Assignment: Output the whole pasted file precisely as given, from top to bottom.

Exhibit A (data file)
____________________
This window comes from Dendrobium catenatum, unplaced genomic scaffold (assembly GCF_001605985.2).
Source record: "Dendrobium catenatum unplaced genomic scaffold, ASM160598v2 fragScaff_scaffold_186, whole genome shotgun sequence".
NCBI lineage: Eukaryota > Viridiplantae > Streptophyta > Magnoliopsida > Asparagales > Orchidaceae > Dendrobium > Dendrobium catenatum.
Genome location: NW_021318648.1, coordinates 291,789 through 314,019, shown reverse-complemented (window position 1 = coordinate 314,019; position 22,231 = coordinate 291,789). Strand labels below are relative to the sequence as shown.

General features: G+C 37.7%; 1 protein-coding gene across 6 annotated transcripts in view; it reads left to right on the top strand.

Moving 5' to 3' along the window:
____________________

This window comes from Dendrobium catenatum, unplaced genomic scaffold (assembly GCF_001605985.2).
Source record: "Dendrobium catenatum unplaced genomic scaffold, ASM160598v2 fragScaff_scaffold_186, whole genome shotgun sequence".
NCBI lineage: Eukaryota > Viridiplantae > Streptophyta > Magnoliopsida > Asparagales > Orchidaceae > Dendrobium > Dendrobium catenatum.
Genome location: NW_021318648.1, coordinates 291,789 through 314,019, shown reverse-complemented (window position 1 = coordinate 314,019; position 22,231 = coordinate 291,789). Strand labels below are relative to the sequence as shown.

General features: G+C 37.7%; 1 protein-coding gene across 6 annotated transcripts in view; it reads left to right on the top strand.

Moving 5' to 3' along the window: